The northern lights, aurora borealis, are usually only visible near the Arctic Circle. But every once in a while, when conditions are perfect, they make an appearance as far south as DC. I caught a glimpse early Wednesday morning.
Since the sky was clear, the moon below the horizon, and conditions perfect, my wife and I booked a Zipcar to the clearest northerly view I could think of: The northern tip of Kent Island, across the Bay Bridge, in the middle of the Chesapeake.
And there was the aurora. Barely visible, but there. Dim green flashes floated low against the horizon, flowing in great fast waves from east to west. It was nothing like the huge curtains of light you see in the famous pictures (we’re too far south for that), but it was unmistakable nonetheless.
How you can see them next time
Aurora are sometimes visible from DC’s latitude. But they may never be visible from inside the District of Columbia, because this far south they appear very dim, and only close to the northern horizon. To see them, find an extremely dark north-facing vantage point, with a clear sight of the horizon.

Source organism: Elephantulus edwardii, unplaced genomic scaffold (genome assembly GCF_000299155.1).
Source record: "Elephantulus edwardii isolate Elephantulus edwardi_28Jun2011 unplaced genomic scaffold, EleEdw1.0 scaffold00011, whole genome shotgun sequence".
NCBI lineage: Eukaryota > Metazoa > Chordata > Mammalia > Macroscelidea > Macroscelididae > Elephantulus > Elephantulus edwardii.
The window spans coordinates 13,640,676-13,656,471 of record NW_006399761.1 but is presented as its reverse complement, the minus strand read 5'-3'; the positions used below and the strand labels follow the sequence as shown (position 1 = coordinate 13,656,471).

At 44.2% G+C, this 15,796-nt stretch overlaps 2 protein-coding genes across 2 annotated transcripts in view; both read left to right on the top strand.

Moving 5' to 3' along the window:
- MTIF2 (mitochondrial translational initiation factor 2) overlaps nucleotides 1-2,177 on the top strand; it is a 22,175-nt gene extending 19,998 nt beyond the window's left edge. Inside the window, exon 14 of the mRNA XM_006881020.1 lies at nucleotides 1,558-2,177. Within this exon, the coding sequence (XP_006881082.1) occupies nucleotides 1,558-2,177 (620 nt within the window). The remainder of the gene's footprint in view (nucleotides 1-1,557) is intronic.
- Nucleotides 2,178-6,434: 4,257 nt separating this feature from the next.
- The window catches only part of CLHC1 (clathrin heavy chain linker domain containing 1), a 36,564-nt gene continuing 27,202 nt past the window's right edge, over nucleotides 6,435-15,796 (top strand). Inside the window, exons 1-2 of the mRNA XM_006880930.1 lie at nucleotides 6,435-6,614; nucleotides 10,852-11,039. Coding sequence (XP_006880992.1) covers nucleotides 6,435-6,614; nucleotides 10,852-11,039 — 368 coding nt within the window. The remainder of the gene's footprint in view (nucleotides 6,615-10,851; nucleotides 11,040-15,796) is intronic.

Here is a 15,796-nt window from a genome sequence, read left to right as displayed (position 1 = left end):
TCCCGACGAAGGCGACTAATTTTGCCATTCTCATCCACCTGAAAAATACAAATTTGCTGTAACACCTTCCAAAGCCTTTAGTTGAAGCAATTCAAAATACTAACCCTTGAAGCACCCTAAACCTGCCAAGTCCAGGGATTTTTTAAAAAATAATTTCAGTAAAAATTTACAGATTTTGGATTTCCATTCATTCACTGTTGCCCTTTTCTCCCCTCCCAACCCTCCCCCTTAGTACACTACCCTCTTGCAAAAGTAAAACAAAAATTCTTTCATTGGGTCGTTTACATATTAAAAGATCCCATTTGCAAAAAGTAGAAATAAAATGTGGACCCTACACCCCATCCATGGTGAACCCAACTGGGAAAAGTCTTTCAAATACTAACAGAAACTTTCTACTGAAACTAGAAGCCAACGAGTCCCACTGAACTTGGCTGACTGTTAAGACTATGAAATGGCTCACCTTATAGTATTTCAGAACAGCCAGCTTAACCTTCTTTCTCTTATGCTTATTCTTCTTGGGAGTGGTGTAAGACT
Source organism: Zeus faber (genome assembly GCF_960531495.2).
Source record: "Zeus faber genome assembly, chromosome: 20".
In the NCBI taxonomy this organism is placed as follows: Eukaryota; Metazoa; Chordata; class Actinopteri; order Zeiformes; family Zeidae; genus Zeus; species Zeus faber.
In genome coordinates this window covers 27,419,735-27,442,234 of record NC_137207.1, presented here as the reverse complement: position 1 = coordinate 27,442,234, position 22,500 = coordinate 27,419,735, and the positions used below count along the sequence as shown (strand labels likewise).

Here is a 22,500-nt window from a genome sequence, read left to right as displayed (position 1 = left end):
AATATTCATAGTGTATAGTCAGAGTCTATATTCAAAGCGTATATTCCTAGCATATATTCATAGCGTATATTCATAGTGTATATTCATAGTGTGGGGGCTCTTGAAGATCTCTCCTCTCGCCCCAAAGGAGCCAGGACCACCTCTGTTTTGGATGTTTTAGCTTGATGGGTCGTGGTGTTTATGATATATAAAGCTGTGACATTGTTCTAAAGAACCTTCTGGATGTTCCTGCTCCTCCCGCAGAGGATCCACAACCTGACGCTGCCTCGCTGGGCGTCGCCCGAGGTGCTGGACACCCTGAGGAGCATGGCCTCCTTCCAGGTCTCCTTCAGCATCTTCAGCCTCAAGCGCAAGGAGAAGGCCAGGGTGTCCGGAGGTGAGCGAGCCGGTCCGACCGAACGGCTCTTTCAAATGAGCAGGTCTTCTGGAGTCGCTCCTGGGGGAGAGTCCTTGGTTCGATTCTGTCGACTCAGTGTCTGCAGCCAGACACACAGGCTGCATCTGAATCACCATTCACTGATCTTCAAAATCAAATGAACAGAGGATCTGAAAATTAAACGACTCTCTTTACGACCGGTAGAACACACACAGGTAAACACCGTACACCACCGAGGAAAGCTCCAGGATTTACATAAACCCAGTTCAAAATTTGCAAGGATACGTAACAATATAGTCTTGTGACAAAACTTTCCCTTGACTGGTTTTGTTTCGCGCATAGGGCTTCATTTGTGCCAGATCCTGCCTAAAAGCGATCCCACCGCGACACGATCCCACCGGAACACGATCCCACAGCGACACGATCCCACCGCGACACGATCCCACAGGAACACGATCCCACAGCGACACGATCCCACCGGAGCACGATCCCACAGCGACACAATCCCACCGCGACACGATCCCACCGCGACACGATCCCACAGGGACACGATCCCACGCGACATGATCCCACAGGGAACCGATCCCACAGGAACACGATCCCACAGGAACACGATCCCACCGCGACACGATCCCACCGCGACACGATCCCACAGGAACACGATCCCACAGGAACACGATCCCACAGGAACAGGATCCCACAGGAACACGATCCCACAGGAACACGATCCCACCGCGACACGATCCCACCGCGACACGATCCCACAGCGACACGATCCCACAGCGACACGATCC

If there are street lights turned on or trees blocking the horizon, you probably won’t see them even if conditions are otherwise right.
Since we live in Northeast, we decided Kent Island would be ideal. It’s about an hour drive east of DC, assuming no traffic—usually a safe assumption after midnight.
You will need a car to get there. And since news of likely aurora this far south typically only comes the day of the event, you won’t have much time to plan ahead. But in the age of car-sharing, even a car-free urbanite can get it done.
Cross-posted at Greater Greater Washington.